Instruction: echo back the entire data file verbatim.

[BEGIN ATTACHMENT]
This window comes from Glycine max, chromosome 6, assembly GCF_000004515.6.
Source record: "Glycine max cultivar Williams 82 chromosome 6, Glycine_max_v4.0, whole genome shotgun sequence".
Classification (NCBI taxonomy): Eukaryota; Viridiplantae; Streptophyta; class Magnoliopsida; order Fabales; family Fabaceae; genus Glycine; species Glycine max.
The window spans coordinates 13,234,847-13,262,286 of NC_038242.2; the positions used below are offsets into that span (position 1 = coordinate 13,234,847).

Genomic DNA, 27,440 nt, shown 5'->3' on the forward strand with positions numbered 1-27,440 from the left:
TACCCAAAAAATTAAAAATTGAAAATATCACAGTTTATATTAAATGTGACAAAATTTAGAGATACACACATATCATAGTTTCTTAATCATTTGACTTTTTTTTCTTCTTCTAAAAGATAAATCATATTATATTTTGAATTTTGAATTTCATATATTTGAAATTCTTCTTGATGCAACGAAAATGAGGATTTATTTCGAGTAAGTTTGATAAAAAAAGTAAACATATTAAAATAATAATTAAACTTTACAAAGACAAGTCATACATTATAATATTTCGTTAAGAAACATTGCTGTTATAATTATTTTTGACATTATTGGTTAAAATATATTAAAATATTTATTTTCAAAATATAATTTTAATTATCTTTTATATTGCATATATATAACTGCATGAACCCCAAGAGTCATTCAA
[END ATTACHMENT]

This window comes from Glycine max, chromosome 6, assembly GCF_000004515.6.
Source record: "Glycine max cultivar Williams 82 chromosome 6, Glycine_max_v4.0, whole genome shotgun sequence".
Classification (NCBI taxonomy): Eukaryota; Viridiplantae; Streptophyta; class Magnoliopsida; order Fabales; family Fabaceae; genus Glycine; species Glycine max.
The window spans coordinates 13,234,847-13,262,286 of NC_038242.2; the positions used below are offsets into that span (position 1 = coordinate 13,234,847).

Genomic DNA, 27,440 nt, shown 5'->3' on the forward strand with positions numbered 1-27,440 from the left:
TACCCAAAAAATTAAAAATTGAAAATATCACAGTTTATATTAAATGTGACAAAATTTAGAGATACACACATATCATAGTTTCTTAATCATTTGACTTTTTTTTCTTCTTCTAAAAGATAAATCATATTATATTTTGAATTTTGAATTTCATATATTTGAAATTCTTCTTGATGCAACGAAAATGAGGATTTATTTCGAGTAAGTTTGATAAAAAAAGTAAACATATTAAAATAATAATTAAACTTTACAAAGACAAGTCATACATTATAATATTTCGTTAAGAAACATTGCTGTTATAATTATTTTTGACATTATTGGTTAAAATATATTAAAATATTTATTTTCAAAATATAATTTTAATTATCTTTTATATTGCATATATATAACTGCATGAACCCCAAGAGTCATTCAA